The Biden administration's clean energy agenda, which includes plans for nuclear energy development, has boosted the fortunes of America's uranium producers. A strategic stockpile of uranium, advancements in SMR technology, and potential military-uses of nuclear energy are all on the table.  Meanwhile, the global supply of uranium has been shifting toward a shortage for several years now, amid planned declines in output from several major producers. COVID-19 accelerated those drawdowns, helping uranium spot prices jump to a 4-year high above $30 per pound. However, that may still be too cheap to slow further production cuts ahead. Related ETFs: North Shore Global Uranium Mining ETF (URNM), Global X Uranium ETF (URA)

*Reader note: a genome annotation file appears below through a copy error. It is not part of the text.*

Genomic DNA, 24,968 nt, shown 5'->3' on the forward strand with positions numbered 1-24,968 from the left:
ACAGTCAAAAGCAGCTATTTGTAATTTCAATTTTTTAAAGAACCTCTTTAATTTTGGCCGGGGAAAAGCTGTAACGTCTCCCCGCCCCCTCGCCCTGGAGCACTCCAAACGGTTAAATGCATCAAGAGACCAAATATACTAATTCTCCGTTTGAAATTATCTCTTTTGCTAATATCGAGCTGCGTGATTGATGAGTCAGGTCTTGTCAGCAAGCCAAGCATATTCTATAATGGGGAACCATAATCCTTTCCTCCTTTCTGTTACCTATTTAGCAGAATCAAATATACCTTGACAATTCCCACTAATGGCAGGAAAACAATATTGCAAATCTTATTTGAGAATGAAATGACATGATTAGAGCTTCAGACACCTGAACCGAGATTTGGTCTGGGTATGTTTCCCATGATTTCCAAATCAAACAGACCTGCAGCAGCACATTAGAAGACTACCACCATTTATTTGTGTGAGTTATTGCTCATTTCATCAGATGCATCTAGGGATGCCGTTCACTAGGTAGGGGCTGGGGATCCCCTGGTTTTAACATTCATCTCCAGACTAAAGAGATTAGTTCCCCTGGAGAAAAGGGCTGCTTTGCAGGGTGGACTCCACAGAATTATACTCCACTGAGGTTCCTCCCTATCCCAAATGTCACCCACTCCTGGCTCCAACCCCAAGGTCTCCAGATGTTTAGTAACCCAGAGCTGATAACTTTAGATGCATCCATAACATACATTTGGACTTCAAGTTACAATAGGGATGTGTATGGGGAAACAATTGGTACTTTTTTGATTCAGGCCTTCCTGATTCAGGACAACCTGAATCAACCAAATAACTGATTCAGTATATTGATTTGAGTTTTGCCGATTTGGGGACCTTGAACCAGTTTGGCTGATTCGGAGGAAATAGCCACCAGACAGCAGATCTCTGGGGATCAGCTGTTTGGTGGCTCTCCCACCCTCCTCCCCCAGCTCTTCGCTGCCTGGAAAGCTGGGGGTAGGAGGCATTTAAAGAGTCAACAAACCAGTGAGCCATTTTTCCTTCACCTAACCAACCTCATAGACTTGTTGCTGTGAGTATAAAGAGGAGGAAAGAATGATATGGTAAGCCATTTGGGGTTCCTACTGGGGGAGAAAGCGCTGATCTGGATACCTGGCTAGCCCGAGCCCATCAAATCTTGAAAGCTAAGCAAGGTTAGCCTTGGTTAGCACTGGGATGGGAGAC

Nuclear Power Makes an American Comeback Earlier this month, Bank of America noted that the planned closure of 12 US nuclear power plants in the current decade could be postponed beyond 2030, thanks to President Biden’s clean energy agenda – one that specifically carves out a place for nuclear energy. As Barron’s reported, delays to planned nuclear plant closures in the United States could increase uranium demand projections by 26 million pounds a year. BofA analyst Lawson Winder also wrote that “The US Nuclear Regulatory Commission (NRC) is reportedly studying the technical implications of extending nuclear power plant licenses to 100 years… Successful license extensions to 100 years would allow all 94 US. nuclear plants in operation today to continue operating until at least 2069.” That was the second blast of positive news for US uranium producers in the last year, following the establishment of a large strategic inventory of domestic supplies. As MRP wrote back in September, the Trump administration had asked Congress for $150 million per year over the next decade to establish a stockpile of American uranium. While that was whittled down to $75 million for an initial year of funding when finally passed by congress, the bill’s passage would still result in an inventory draining 2.5 million pound purchase of American uranium, according to Investor Intel. That amount is well-above annual domestic production, which was only 174,000 pounds of U3O8 (uranium oxide concentrate) in 2019 and declined even further in 2020. The bill, inherited by President Biden, is now awaiting his signature. Biden’s energy platform mentions advanced nuclear as part of “critical clean energy technologies” and lists “reclaiming” domestic uranium mining as a goal. Nuclear energy provides about 55% of carbon-free power in the United States and has effectively prevented around 506 million metric tons of CO2 emissions. As the largest consumer of global uranium production, the US accounts for nearly 30% of worldwide demand, but little of that uranium is sourced internally. Popular Mechanics notes that Biden has also laid out his support for developing new nuclear energy technologies – in particular, “small modular nuclear reactors (SMRs) at half the construction cost of today’s reactors”. Toward the end of 2020, the US Department of Energy said it would be awarding an initial $30 million in "risk reduction funding" to five SMR developers. The cash is part of a $600 million matched-funding package being paid out over seven years from DOE’s Advanced Reactor Demonstration Program (ARDP). “The goal of the Risk Reduction program is to design and develop safe and affordable reactor technologies that can be licensed and deployed over the next 10 to 14 years,” DOE said in a statement, cited by greentechmedia. The global market for SMRs is expected to be worth up to $300 billion a year by 2040, according to Seamus O’Regan, Canada’s Minister of Natural Resources. Another aspect of nuclear power policy that the Trump administration left behind in the final days of his presidency was an executive order aimed at pushing the Department of Defense toward quickly developing and producing small nuclear reactors for military use — and to see if they could be used by military space vehicles. While the use of nuclear power is not a new idea for the DoD...
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